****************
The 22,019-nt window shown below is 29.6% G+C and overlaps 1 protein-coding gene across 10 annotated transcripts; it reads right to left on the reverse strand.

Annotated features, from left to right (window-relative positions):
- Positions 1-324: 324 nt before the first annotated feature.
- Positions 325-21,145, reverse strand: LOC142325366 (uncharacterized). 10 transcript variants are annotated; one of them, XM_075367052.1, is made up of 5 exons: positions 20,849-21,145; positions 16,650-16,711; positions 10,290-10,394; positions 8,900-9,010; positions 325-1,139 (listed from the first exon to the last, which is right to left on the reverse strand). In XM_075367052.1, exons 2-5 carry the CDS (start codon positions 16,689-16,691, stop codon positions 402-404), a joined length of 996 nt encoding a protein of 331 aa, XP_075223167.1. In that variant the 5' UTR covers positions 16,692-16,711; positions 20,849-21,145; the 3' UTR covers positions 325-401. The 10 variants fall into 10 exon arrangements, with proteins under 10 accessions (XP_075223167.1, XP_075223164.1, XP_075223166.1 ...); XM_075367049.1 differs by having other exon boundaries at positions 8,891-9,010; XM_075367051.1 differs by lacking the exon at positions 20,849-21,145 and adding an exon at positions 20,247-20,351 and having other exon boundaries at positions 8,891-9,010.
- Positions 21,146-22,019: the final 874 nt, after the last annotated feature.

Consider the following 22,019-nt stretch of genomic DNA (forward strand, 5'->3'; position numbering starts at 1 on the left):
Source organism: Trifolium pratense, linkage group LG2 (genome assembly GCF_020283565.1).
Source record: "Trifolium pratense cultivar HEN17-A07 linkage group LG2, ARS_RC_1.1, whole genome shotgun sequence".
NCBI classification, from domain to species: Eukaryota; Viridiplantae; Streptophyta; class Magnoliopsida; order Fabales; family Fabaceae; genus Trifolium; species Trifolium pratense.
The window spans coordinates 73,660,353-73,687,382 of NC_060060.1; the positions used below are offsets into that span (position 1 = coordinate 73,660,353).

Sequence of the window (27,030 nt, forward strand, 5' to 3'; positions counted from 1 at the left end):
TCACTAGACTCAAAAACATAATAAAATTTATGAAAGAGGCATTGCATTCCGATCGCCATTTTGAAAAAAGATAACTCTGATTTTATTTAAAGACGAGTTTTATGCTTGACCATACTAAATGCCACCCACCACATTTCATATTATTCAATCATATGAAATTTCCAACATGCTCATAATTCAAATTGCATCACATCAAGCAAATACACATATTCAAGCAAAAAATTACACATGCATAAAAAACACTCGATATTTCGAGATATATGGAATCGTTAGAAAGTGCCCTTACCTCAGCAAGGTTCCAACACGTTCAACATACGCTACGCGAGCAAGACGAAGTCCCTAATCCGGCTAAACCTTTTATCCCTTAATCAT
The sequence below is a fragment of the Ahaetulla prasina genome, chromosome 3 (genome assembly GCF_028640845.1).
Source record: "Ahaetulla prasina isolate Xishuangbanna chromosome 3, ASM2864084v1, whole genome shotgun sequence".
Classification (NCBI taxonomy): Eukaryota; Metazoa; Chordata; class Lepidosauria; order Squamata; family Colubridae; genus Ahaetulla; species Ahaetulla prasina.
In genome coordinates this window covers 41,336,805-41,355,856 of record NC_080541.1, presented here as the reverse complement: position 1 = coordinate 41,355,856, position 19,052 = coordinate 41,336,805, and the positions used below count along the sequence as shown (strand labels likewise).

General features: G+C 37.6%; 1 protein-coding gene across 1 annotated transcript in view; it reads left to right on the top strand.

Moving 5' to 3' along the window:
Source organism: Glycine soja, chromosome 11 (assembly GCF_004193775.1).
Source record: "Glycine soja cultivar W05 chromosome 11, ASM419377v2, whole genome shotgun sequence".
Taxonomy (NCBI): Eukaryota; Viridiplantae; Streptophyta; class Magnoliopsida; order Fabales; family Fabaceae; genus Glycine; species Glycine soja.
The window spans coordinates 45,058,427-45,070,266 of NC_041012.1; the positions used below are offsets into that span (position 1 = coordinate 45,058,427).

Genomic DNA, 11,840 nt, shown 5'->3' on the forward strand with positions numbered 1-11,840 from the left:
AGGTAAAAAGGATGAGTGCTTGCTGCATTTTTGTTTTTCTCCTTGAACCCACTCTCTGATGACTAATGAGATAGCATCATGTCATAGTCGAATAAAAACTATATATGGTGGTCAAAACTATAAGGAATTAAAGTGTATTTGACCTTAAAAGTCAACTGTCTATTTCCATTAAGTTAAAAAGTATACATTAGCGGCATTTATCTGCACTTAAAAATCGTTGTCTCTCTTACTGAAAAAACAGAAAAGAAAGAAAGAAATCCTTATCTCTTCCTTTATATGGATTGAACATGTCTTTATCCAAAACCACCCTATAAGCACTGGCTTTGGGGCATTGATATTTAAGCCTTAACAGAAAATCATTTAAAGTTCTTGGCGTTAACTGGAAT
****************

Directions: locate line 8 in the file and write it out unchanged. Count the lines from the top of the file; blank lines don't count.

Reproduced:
Source record: "Trifolium pratense cultivar HEN17-A07 linkage group LG2, ARS_RC_1.1, whole genome shotgun sequence".